We watched Star Trek: Nemesis over the weekend. Squire told Friar that it was about "how we define our humanity under different circumstances" and I thought: well, yeah. And this is, I think, one of the appeals of fantasy. It's not just looking at a different world: it's also that it's interesting to look at what's true about ourselves against a variety of backgrounds.
The Chronicles of Prydain are my favorite fantasy books. They may be my favorite children's books, hands down (although Bridge to Terabithia now looks at me with its lovely painful face and I am not sure, but.... ) Okay, definitely my favorite series. I've re-read them every year since fifth grade, which is a lot of times to read the same books. I learned about writing from those books; I learned about the subtle beauty of "not without regret". And I learned about the difficult choices, and about both sides of trust, and about saying what you're afraid to say because not saying it is worse.
The only thing I didn't like about those books was the ending. It seemed unbearably unfair to my childish hedonist heart that the choice would come down to happy oblivion or emotionally wrenching reality. Later I concluded that the happy oblivion was a metaphor for death (see also: C.S. Lewis; Tolkein), and I was irritated that this was presented as happiness. I mean: really irritated. Because in fact I think the choice is: emotionally wrenching and rewarding reality or... nothing. Do you want to go through life standing in the dank armpit of the tram and watching the light catch the snowflakes as they fall and listening to your child laughing or do you want... nothing?
And I felt like Alexander skipped the real choice, which is interesting, in exchange for a fantasy set up: You get the kingdom of happy ever after or you get the kingdom of right here right now. The first one is unreal, is blissful oblivion, is heaven, is death. And the second one is...hard. According to Alexander, a hero chooses the second; death comes to a hero only incidentally, only later. I'm not crazy about that, but at least I get it. Certainly I prefer it to the choice of deciding whether you believe you can go further up and further in whilst in a room too small to swing a dwarf, because it seems like a fairer choice. Though I don't like the choice as it is presented, at least it is a choice, and the point is clear: If we are heroes, we choose what is right, and what is right is difficult. It's like Fantasy Novels for a Young Poet or something.
Second favorite fantasy series: The Dark Is Rising. It's a child swept into a parallel world; it's time travel; it's Arthurian legend; it's beautiful You Are There writing (first time I saw the Thames, I was like: yeah); it's trust and honor and all the things I want a book to do. It's also Destiny, which I have problems with. You should have seen me try to have a reasonable discussion of "Sinners in the Hands of an Angry God" because it induced the same sputtery anger that hits me any time I see destiny, no matter how pretty the packaging: That's not fair.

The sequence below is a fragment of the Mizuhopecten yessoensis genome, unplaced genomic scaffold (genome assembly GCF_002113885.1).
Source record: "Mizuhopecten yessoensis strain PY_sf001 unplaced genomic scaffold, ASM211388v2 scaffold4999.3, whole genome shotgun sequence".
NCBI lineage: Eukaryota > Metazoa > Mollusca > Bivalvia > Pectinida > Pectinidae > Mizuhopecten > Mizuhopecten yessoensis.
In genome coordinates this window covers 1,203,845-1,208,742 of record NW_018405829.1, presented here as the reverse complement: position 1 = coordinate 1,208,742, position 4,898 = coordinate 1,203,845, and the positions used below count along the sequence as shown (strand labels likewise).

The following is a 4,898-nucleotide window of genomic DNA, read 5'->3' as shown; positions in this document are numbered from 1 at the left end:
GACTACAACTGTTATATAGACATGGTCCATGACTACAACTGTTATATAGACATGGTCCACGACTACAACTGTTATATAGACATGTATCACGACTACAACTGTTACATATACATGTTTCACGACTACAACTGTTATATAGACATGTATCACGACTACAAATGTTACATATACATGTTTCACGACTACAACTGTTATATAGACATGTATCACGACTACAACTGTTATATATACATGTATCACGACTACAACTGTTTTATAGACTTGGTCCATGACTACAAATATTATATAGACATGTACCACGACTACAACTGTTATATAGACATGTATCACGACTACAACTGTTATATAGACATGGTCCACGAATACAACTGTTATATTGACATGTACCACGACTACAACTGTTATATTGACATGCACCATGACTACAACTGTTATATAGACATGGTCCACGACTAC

I don't mean fair like "she gets more candy than I do" because while that is not fair, it is certainly true. Some animals are more equal than others: some people will get more advantages than they deserve and they will get away with murder and they will be rewarded rather than punished. This is true, and I don't expect fantasy books, no matter how fantastic, to present me with something truer than reality can muster: I do not expect the fairness of equality. But the unfairness that I cannot handle is the unfairness conveyed by Destiny, by Fate.
So I was pretty excited to read Philip Pullman's books, because I thought he would have no truck with Because God Said So, whether we called it God or The Oracle or The Light or Dumbledore. I thought: Yay! A new children's series with free will! Characters doing what they think is right without regard for messages from higher beings. Characters stumbling in their steampunk darkness, so like our own; characters making their own choices. And then on top of that, Pullman can write his way around a sentence and through a book like nobody's business. I even thought in my naivety that perhaps the characters would not get the kingdom of hard work vs. kingdom of happy oblivion choice at the end, and wouldn't that be nice!
HAHAHA. I should have known already in the Golden Compass, when the alethiometer gave me pause, but Lyra seemed so self-determined and Will even more so: "I may be inclined to be this sort of person but it doesn't mean I have to choose it." And so we bopped on through three books of me thinking my lofty thoughts about fairness and free will and real choices. Boy, was I pretty pissed when I finished Amber Spyglass. Philip Pullman so didn't "kill god". He pulled deux ex machina like a rabbit out of a hat. Fate? We pretend it doesn't exist only because it's too depressing to contend with. Destiny is reality, and the only reason the human characters won't be told their destinies is so that they continue existing under the apparently illusory free will they hold so dear (even though they don't have it really have it, since Destiny trumps Free Will). And so to be heroic is to acknowledge the existence and even inevitability of your fate without even asking what it is. This is... not free will. Oh, and yeah, and the final choice (which isn't a choice)? You have to give up what you want most because an angel said so. OH, ferfle.
We're totally going to see the movie still, but I am disappointed. I'm getting my Alexander books encased in gold, I guess. And I will continue living in the Star Trek world with Squire Tuck, unless somebody can recommend some fantasy books where the world is fantasy and the moral approaches something I can live with, something at least as true as reality.
SORRY THAT WAS SO LONG.